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Dinner 2017 (Part 6)

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Last weekend I ended a 20-year search to find some decent Chinese food in Spokane.  I knew it all along, but finally came to the conclusion I can cook better, authentic, Chinese at home.  I didn't get a photo of the true Kung Pao Chicken, but these are Chinese Barbecue Ribs.  Instead of cutting them into single ribs I cut double ribs.  Photos are blurry, but the ribs were quite good.  Next one of my favorites, (nothing even close on a menu up here), Scallops with Wood Ear Fungus.

 

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most of the carrots from the fridge were used for tonights dinner: carrots two ways, pork tenderloin. I can almost see the bottom of the veggie drawer 

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Simple but oh so good. A friend dropped by this afternoon  carrying gifts of foodstuffs. Too many choices faced me but it seemed only right to attack each one according to its likely longevity.  The green beans won.  I sliced up a shallot and made some crispy shallot rings.  I steamed some of the green beans, crisped up two slices of prosciutto, sauteed some mushrooms in garlic oil  and then tossed everything together and sprinkled the crispy shallots on the top. 

 

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Something may be said for cooking bare out of the shower.  Not only are you clean, but when you slop tomato paste down your front you don't have to change your clothes.

 

Anyhow, last night was Le Bernardin Fish Soup.

 

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Some of the mise.  Often I wish I had a sous chef.  Particularly when a recipe calls for "2 large heads of garlic, cloves smashed and peeled". 

 

 

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After a couple hours, cooked soup, Alaskan halibut in this case, ready to be passed though Mouli.

 

 

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Le Bernardin Fish Soup, finished with white pepper and cayenne.  (Though I cheated and used Piment d'Espelette because I can.)  Served with toasted, garlic rubbed baguette.  Gruyere and Ruhlman spoon.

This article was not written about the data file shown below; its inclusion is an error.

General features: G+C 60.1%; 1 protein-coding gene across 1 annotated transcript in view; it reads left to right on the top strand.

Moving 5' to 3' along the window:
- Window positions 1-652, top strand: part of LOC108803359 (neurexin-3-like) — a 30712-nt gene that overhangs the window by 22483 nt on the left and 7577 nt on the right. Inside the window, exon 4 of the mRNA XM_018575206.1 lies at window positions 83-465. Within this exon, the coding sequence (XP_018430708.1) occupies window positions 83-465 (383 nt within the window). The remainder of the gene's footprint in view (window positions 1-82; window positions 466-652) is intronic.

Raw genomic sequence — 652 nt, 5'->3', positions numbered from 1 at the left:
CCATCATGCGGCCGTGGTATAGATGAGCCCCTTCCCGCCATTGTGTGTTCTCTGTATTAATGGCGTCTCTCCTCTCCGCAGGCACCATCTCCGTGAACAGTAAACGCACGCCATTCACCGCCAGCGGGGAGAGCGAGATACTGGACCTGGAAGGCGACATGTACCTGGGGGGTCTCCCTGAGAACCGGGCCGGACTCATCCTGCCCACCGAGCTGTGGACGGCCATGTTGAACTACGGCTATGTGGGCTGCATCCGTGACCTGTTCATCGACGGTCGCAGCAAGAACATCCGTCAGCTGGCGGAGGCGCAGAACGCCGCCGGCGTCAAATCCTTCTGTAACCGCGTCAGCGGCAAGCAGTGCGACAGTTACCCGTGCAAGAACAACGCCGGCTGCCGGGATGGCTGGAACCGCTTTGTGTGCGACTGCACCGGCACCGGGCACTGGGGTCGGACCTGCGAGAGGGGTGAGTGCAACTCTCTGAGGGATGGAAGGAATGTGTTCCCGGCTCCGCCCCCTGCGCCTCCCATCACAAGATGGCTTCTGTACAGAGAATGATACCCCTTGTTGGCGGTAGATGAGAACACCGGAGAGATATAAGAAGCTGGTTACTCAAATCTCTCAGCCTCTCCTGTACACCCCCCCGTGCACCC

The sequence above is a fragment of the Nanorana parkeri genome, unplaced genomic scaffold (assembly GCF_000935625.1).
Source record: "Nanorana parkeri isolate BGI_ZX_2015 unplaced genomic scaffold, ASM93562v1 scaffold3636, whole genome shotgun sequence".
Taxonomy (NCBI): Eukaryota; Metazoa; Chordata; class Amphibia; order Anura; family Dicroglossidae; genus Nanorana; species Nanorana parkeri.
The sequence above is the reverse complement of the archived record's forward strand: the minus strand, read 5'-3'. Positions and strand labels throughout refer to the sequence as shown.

Edited by JoNorvelleWalker spelling (log)
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5 minutes ago, JoNorvelleWalker said:

Something may be said for cooking bare out of the shower.  Not only are you clean, but when you slop tomato paste down your front you don't have to change your cloths.

 But it might perhaps be a bit challenging for a sous chef.  


Edited by Anna N (log)
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Inspired by Le Bernardin tuna and foie gras dish.  Thin crouton, liver pate, tuna, Maldon salt.

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Roast chicken thighs and legs - stuffed with fresh Kaffir lime leaves and sprinkled with salt. The skin turned out nice and crispy! 

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Made up the Chinese Dim Sum style Beef Meatballs yesterday morning. Marinated in the fridge until we got home from the farm house at supper time. Steamed them with a drizzle of oyster sayce in the Instant Pot for 10 minutes. Juicy and light - can bounce off the plate! Wondered why I haven't made them for a long time!
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17 hours ago, Anna N said:

 But it might perhaps be a bit challenging for a sous chef.  

 

Depends entirely on your sous chef's relationship to you!

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1 hour ago, MelissaH said:

Depends entirely on your sous chef's relationship to you!

in any event, I'd probably avoid deep frying

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Picked up some Oxtails at the Asian Market last week and made stew with them today.

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On 10/22/2017 at 7:09 PM, chefmd said:

Inspired by Le Bernardin tuna and foie gras dish.  Thin crouton, liver pate, tuna, Maldon salt.

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how did that work for you, as a crostini like that?

 

It's one of my favorite starters at Le Bernardin, but part of its charm is in its super thin layers and that perfect bread layer (whatever it is... does the cookbook tell you how to bake it???)

I wouldn't want to be responsible for trying to pound tuna that perfectly thin, like they do, either.

 

 

 

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On 10/21/2017 at 6:55 AM, liuzhou said:

A young friend I know from elsewhere was visiting the city today and, purely by chance, I met her. She was lost. I was able to take her where she wanted to go (well-known park in the city and then to a Buddhist temple she had heard of) and then we went for an early meal before she had to catch her train home. I asked her what she wanted to eat and she requested "something I've never eaten before". She is very open in her thinking and attitude for a Chinese girl from the countryside. She likes all sorts of music that 99.99% of Chinese people have never heard, for example. Her favourite movie is Pulp Fiction. I've never met anyone else who even knows it.